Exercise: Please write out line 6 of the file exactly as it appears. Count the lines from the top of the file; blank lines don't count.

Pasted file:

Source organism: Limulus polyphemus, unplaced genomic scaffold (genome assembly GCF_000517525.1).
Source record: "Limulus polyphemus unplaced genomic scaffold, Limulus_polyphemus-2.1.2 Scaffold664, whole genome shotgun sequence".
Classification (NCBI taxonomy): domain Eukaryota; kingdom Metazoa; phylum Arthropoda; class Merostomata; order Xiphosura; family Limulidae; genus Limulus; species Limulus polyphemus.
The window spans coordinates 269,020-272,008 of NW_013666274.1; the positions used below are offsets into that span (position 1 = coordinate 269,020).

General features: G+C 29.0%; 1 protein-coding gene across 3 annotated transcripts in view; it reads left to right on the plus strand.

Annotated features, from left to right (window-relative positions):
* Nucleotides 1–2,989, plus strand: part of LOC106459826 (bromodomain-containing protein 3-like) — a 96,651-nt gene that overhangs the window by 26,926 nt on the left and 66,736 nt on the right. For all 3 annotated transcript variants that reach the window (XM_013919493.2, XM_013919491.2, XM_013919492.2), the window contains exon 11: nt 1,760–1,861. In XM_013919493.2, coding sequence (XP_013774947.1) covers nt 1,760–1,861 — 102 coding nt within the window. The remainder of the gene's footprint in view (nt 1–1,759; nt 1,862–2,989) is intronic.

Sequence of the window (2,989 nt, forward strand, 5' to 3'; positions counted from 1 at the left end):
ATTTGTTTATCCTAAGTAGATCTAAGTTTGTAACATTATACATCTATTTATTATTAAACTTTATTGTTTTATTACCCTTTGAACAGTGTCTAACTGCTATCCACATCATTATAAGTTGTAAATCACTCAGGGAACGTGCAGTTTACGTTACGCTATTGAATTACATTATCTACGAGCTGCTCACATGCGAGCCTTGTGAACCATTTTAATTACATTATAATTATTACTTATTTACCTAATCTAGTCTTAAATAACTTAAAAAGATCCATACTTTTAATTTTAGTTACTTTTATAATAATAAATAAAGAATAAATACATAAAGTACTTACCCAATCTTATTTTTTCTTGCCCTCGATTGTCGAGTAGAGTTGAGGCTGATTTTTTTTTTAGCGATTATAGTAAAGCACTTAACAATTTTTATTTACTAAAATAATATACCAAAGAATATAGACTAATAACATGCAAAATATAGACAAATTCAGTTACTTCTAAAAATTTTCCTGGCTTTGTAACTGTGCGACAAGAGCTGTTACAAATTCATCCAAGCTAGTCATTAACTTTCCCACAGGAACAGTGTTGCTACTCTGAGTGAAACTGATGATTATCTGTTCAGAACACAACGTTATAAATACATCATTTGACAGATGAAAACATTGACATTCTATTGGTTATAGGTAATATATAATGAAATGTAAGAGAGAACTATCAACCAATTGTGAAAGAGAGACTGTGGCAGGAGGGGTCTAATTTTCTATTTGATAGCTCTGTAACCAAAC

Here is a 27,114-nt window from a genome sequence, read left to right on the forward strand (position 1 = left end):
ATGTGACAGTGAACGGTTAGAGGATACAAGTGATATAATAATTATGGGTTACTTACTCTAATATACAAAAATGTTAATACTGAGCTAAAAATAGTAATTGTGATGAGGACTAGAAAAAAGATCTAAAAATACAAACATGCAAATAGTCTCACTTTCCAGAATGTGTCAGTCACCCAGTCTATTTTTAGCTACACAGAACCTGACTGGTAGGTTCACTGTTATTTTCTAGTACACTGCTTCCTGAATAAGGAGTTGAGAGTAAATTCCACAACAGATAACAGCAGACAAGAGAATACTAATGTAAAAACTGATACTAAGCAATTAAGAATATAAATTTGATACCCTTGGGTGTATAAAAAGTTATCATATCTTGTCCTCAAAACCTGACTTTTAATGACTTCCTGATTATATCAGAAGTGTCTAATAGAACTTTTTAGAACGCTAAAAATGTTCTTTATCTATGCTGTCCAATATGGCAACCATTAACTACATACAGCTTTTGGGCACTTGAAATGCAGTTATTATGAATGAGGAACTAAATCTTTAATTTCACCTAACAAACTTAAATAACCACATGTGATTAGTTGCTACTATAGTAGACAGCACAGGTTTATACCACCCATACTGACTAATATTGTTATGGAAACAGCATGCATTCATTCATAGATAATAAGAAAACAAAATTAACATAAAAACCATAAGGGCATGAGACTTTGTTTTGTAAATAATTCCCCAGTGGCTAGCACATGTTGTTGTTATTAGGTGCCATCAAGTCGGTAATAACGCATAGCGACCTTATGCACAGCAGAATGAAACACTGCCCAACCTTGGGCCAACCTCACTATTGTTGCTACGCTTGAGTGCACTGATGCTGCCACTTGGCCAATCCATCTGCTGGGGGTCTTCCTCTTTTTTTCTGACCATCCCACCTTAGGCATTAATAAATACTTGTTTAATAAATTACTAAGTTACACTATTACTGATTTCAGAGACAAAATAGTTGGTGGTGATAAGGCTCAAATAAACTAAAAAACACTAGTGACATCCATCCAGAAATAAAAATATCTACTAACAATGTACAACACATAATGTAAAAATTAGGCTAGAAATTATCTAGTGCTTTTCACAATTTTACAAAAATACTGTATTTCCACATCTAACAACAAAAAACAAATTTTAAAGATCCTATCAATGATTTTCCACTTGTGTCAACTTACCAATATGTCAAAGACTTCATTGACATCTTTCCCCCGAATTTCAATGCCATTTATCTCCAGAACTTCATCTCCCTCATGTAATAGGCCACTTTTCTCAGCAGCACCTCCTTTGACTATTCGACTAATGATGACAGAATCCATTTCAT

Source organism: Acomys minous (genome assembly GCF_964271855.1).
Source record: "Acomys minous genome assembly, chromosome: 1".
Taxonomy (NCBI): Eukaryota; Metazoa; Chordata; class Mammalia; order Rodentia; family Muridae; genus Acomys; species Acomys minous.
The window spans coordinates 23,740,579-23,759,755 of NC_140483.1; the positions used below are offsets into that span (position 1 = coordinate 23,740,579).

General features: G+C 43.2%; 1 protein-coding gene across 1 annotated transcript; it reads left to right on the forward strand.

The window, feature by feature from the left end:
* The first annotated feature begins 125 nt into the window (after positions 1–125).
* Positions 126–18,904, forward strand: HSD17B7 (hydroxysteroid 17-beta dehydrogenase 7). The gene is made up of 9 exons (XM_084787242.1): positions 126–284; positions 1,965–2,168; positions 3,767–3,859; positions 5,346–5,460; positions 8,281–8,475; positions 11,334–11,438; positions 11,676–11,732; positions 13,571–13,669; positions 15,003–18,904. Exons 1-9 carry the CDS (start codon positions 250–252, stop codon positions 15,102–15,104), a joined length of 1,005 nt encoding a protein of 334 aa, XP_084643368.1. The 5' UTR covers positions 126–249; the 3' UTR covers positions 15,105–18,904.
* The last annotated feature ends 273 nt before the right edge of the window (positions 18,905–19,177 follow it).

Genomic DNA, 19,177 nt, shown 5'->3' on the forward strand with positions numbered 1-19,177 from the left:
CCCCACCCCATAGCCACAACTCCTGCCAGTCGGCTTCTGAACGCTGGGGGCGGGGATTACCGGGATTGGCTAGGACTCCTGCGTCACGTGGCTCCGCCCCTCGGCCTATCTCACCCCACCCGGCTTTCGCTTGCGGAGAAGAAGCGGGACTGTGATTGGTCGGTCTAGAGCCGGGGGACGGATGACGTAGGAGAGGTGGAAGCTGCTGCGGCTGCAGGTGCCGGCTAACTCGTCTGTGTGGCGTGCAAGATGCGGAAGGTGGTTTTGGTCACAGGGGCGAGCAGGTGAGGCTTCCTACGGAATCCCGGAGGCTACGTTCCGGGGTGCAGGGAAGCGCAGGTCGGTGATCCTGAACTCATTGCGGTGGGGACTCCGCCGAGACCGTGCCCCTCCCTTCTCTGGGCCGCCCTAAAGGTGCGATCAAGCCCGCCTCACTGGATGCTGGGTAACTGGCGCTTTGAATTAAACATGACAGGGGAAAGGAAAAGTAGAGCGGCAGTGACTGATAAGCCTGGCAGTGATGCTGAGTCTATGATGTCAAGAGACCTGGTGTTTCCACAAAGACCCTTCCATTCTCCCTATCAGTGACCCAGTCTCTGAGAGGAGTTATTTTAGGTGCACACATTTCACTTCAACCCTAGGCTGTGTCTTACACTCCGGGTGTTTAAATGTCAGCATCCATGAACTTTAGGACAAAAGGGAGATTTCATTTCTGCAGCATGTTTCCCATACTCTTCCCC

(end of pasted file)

Annotated features, from left to right (window-relative positions):